HONOLULU (HawaiiNewsNow) - There are over sixty cemeteries on Oahu. However, there is no master list of them all, and the people interred.
Modern cemeteries and those of distinction are well cataloged, but for every Punchbowl, there are handfuls of those that are anonymous, unnoticed, and unknown.
They are Oahu's forgotten graveyards. Much of what is known of and about them lies with a single individual, Nanette Napoleon.
Napoleon is a historian, author, and researcher who set about in the 1980's to catalog every graveyard she could find. Her travels led her to some interesting places, places the ordinary person would never encounter, or does encounter without knowing it.
She took us on a tour of just a few such places.
We began in Kahuku. The community is known for its strong sensibilities, the Red Raiders and the windfarm. We parked at the Kahuku golf course, then trekked past it.
Alone on the coast was an old wooden fence. Contained within its borders were dozens of headstones scribed in Japanese.
"This is a typical Japanese graveyard--plantation era. When they came they didn't have much money, so they couldn't afford anything expensive like granite. So they used what was natural, lava rock, something natural in the ground," Napoleon explained.
Our trip continued across the north shore to Waialua.
The St. Michael's Church cemetery lies in the midst of cane country. The only marker for it is the ruins of St. Michael's church.
"The original church was started in the 1800's. It got burned in a fire and they moved the church and they abandoned the ruins and abandoned the cemetery pretty much."
The ruins and cemetery are mirror images of one another; damaged, yet beautiful, haunting, yet peaceful.
The graveyard's occupants are a mix of parishioners and plantation workers.
Nanette next takes us to a worn down old graveyard she says she receives the most inquiries about. It's tucked neatly between the Moanalua Freeway and Kamehameha highway in Aiea, just Ewa of Aloha Stadium.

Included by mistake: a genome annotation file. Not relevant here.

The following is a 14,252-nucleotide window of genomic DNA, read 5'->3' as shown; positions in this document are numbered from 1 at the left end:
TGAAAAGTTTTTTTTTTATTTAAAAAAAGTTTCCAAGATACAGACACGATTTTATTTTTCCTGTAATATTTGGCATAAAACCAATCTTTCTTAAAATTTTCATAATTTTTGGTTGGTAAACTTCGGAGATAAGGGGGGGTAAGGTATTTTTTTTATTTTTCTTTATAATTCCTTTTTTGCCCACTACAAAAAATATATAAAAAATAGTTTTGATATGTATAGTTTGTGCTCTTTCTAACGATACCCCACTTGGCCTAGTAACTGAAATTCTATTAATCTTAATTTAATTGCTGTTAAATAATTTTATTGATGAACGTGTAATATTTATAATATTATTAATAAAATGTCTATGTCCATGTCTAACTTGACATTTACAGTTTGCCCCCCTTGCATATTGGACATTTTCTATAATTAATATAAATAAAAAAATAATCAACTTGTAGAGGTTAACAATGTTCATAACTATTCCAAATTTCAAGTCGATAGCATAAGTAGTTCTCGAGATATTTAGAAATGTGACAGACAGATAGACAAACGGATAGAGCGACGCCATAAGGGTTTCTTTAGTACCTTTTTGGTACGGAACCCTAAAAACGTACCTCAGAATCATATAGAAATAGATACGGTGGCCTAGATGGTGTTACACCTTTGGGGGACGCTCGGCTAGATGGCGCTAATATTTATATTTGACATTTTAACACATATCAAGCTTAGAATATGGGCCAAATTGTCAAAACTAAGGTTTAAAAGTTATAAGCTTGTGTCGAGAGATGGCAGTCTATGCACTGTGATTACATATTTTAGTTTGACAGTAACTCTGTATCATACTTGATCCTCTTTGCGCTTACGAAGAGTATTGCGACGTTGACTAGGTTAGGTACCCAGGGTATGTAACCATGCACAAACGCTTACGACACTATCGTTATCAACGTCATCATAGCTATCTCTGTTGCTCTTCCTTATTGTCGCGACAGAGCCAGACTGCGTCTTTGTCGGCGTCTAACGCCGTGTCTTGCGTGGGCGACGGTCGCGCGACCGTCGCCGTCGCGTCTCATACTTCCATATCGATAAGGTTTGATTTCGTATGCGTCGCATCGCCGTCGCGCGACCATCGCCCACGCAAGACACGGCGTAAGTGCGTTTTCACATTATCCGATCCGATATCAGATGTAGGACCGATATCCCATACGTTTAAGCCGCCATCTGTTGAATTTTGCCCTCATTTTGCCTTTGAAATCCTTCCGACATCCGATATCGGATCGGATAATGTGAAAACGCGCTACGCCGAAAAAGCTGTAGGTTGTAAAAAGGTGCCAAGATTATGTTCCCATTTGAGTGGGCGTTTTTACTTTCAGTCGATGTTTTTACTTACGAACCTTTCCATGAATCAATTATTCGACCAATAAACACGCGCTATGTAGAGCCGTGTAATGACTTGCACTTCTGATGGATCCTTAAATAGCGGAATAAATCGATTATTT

It is the Aiea Plantation cemetery.
"All of this urbanization came long after the cemetery was established" Nanette says, waving her arms at the surrounding roadways and structures. It is a closed cemetery, which means it is no longer open for new internments.
The headstone of one of its occupants states he, Raymond Torres, lived to the age of 119.
Our final stop is at the Windward Mall, for perhaps the most unusual cemetery of them all. It is the St. Ann's Church cemetery, and it's located smack dab in the middle of the Windward Mall's parking lot.
"No one sees this because there's fencing all the way around and it's up on a hill, so the cars are parked below the fence line," said Nanette.
When the land was developed, a deal was struck to protect the cemetery. It is home to some families of prominence, namely the Zuttermeisters of hula fame.
For Nanette, it's imperative that their stories are told, even more so that the others are told too.
"It just struck me that cemeteries were beautiful, historic places and cultural resources. It has been my mission, my passion for the last 35 years."